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GRAIN: Millions forced to choose between hunger or Covid-19

The saying “I would rather die of coronavirus than hunger” is being heard throughout much of the world. In the global South, because of quarantines and confinement, there is no work for the millions of people in the informal sector, who account for the vast majority of the work force. Without alternative income sources, the International Labour Organization warns, “these workers and their families will have no means to survive”. Read full article

Informal labour is what keeps food systems functioning in most of the world: it accounts for 94% of on-farm labour globally, and a big part of the workforce in food trade, retail, preparation and delivery in many parts of the world. What’s clear is that if this spreading hunger does reach the scale of a global crisis, it will not be for lack of production or even because of hoarding. There is plenty of supply. It’s the distribution system that has shown its incapacity to feed us safely.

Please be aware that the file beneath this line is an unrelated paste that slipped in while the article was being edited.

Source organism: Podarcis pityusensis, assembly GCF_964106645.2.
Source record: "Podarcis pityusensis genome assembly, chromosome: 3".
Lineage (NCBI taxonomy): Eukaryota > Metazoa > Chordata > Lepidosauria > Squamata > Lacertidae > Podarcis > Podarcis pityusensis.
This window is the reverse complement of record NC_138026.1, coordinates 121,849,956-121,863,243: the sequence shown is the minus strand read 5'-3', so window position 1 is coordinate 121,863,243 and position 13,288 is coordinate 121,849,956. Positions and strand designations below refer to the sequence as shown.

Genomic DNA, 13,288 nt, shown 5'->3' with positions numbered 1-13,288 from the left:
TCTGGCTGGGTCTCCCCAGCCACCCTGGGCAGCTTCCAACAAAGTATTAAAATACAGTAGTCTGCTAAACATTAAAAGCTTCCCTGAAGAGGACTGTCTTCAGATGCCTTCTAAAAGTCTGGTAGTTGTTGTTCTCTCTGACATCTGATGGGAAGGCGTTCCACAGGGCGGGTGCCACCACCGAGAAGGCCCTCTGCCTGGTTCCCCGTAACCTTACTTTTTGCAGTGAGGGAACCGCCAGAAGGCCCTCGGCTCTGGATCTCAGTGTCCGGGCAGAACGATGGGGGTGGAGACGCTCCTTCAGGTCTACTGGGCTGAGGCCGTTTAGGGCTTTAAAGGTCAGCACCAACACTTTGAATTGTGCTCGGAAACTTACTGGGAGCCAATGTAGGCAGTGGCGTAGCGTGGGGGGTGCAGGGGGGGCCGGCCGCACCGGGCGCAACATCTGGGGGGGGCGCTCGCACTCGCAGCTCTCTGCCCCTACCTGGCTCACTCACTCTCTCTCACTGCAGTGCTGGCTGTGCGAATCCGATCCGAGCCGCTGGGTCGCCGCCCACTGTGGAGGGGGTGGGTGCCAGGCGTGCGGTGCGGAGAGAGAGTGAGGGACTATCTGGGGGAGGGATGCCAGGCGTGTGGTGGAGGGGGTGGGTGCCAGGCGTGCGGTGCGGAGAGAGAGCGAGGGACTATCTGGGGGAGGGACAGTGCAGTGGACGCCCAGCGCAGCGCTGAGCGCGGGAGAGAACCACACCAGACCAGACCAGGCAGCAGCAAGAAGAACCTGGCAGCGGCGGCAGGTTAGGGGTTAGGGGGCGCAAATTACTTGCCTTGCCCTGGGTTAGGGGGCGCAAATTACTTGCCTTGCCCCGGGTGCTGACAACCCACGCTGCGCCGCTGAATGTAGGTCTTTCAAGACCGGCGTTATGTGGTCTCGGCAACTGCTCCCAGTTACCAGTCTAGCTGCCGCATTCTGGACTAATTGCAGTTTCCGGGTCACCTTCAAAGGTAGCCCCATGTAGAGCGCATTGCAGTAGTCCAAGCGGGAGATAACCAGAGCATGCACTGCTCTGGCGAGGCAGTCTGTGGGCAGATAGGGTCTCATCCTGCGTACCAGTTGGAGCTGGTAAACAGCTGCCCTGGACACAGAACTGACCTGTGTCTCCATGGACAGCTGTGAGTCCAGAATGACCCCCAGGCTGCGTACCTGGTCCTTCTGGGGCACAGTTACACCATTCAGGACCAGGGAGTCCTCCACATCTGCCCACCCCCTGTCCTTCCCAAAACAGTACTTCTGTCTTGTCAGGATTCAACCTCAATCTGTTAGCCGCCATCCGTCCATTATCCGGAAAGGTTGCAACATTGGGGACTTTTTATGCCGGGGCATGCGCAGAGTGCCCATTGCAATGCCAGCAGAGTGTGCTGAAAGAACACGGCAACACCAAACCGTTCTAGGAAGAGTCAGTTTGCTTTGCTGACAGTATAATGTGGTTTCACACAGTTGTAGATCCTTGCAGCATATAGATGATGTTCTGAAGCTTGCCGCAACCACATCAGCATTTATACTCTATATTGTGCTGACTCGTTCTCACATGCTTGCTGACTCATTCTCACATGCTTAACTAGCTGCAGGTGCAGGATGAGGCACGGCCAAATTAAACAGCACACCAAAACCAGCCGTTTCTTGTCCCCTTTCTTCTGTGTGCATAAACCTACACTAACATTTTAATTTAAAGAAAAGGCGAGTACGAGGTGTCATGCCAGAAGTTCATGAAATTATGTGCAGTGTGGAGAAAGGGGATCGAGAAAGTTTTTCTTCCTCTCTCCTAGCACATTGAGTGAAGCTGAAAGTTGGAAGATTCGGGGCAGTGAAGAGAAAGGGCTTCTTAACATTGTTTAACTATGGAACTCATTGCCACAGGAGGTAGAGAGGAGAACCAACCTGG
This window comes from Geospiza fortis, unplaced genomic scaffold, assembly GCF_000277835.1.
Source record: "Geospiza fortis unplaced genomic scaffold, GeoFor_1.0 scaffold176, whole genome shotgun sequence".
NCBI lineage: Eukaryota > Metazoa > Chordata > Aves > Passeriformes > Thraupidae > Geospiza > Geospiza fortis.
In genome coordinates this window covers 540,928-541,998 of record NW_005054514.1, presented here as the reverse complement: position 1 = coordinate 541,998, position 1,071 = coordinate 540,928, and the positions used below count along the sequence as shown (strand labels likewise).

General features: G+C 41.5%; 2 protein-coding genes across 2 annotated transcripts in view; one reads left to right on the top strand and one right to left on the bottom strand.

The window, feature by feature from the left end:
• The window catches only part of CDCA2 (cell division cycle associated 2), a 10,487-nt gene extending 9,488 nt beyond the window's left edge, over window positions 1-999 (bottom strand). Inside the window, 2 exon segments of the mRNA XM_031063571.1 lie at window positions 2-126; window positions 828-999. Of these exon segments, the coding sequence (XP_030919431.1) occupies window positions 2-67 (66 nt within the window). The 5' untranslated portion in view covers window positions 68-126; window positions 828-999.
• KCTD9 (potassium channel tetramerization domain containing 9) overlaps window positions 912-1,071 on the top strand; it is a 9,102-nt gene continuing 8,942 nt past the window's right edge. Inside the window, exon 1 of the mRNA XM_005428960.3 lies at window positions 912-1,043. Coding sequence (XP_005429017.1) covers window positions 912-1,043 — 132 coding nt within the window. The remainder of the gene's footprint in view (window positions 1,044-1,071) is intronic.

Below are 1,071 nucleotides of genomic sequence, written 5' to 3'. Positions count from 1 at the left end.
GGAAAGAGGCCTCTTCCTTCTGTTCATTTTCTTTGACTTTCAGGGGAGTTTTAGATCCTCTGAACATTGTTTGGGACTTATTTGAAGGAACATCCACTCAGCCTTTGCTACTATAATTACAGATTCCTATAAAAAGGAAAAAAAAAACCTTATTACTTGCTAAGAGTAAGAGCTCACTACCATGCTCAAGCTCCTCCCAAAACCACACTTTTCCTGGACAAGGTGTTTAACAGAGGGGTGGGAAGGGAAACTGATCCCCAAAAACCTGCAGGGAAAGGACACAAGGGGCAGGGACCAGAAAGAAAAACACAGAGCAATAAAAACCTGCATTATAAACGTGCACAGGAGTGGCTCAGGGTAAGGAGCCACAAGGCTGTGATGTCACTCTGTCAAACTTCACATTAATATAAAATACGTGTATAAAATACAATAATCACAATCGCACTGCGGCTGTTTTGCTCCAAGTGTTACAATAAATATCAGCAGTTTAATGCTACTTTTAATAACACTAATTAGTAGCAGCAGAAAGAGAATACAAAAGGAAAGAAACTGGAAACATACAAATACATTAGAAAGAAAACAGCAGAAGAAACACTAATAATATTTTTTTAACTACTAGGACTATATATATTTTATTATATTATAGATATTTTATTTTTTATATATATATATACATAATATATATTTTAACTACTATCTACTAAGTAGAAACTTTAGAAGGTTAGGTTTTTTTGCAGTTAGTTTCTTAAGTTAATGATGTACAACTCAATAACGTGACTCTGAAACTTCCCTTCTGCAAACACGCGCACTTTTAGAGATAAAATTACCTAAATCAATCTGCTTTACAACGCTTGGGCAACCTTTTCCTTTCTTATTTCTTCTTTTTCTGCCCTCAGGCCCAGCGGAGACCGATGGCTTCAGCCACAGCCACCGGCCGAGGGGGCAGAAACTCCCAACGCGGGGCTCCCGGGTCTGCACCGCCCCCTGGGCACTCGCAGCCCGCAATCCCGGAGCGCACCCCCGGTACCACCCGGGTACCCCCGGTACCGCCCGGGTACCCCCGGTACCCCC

< div>How do we ensure everyone has access to food while keeping people safe and healthy at every step from farm to consumer? Unfortunately, this has not been the priority that has shaped food systems over the past decades. But getting there is not as complicated as it may appear. In the last months – from India to Zimbabwe to Brazil -- farmers, communities and local governments in different parts of the world have been surmounting huge obstacles and innovating to make sure food gets to those that need it, while also supporting those livelihoods that depend on our food systems. 

Read the full article at: https://grain.org/e/6465

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by Dr. Radut